In 1762, Rousseau published The Social Contract and another major work, Emile, or On Education. Both works criticized religion, and were consequently banned in France and his native Geneva. As a result, Rousseau was forced to flee his homeland and live under the protection of others for the rest of his life.
In many ways, Rousseau was a philosopher because of his arguments against religion and his associations with other Enlightenment figures who shared the same anticlerical views. He wrote several articles for Diderot's EncyclopÃ©die and was, for a time, good friends with Voltaire. Later on, intellectual differences would strain his relationship with both men and make him somewhat of an outcast among the French Enlightenment figures.
The idea of a social contract had existed since at the least the Renaissance, but previous versions claimed that there was a binding contract between rulers and the ruled. Other versions of the social contract viewed the contract as being between the people, but still asserted that they were obligated to obey their government. This theory provided the foundation of enlightened despotism, in which the king was sovereign and ruled in the best interests of the people. Rousseau, however, was not content to justify these old theories of sovereignty. He claimed that sovereignty belonged to the people and that the government was only a representative of the sovereign, charged with executing the general will. Although this is idea is commonplace today, it was shocking to contemporary readers of Rousseau's work.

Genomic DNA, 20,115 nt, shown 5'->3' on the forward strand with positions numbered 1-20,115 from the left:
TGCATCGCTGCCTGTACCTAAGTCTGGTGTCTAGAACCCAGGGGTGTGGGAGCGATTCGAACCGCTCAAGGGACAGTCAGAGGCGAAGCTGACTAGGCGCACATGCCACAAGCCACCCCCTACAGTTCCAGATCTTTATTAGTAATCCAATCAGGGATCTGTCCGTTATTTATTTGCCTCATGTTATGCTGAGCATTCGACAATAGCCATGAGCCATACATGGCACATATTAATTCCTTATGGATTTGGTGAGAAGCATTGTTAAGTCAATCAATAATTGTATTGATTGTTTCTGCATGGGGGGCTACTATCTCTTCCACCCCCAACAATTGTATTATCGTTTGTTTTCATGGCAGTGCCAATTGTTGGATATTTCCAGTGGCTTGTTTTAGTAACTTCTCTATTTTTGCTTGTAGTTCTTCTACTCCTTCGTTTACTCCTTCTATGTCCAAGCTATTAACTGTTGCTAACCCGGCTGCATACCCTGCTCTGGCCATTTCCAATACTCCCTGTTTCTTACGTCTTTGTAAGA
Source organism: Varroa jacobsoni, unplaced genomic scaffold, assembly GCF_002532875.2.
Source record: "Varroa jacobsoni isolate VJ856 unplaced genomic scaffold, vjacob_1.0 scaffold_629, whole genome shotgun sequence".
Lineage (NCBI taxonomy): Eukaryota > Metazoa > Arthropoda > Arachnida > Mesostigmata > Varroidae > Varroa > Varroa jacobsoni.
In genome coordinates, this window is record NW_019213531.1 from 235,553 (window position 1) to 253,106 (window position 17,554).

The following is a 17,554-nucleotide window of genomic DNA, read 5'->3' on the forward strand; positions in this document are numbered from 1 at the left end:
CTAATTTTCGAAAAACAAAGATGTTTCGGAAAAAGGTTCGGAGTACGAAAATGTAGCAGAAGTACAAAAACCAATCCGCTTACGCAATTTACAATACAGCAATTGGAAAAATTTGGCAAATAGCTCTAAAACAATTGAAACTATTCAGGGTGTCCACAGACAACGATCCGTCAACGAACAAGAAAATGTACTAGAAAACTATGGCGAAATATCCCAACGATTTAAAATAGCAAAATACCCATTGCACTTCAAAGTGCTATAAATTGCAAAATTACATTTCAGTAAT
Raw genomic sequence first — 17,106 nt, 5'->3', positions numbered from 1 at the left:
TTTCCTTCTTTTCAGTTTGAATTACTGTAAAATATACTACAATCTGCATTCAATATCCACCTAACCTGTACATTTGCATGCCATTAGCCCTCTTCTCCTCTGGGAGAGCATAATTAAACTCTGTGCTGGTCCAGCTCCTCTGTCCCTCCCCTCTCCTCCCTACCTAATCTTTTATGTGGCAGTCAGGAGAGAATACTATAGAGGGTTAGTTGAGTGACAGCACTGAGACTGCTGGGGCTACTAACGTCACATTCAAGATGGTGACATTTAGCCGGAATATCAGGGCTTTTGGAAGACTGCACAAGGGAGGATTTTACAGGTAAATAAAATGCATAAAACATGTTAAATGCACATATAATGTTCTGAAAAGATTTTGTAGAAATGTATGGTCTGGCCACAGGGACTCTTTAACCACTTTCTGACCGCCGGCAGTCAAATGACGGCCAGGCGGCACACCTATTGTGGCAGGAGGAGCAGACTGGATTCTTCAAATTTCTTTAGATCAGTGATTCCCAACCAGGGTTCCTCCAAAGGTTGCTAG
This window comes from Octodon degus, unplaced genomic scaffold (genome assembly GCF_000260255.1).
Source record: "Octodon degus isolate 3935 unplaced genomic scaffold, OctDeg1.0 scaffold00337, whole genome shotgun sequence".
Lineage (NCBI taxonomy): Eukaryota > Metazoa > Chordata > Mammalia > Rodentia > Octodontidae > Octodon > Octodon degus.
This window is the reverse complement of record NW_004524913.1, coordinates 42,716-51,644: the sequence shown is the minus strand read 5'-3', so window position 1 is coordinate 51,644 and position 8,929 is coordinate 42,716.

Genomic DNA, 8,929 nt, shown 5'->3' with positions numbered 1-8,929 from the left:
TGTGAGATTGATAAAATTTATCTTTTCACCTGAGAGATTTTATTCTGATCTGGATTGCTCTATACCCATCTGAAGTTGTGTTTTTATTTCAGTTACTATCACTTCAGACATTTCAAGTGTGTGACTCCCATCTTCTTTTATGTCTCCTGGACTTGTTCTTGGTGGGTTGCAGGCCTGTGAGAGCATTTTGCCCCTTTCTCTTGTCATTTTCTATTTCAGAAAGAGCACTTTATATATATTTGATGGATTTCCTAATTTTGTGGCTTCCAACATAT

The Social Contract influenced governments throughout Europe and helped to promote political reform and revolution. Although Rousseau, for the most part, avoids discussion of contemporary political affairs, his criticism of luxury and his emphasis on popular sovereignty certainly contributed to the ideals of the French Revolution. In addition, many political leaders believed that Rousseau's political theories provided a solid foundation for any state. Rousseau was invited to draft constitutions for both Corsica and Poland, although his recommendations were never implemented because of foreign invasions.
The Social Contract is, in many ways, a follow-up to Discourse on the Origin and Basis of Inequality among Men. In the earlier work, Rousseau attacks private property for causing inequality and exploitation. These vices are responsible for the "chains" that Rousseau refers to in the first sentence of On the Social Contract. Accepting that some loss of liberty is inevitable, Rousseau seeks to establish a legitimate, political authority. The Social Contract thus examines what constitutes such an authority.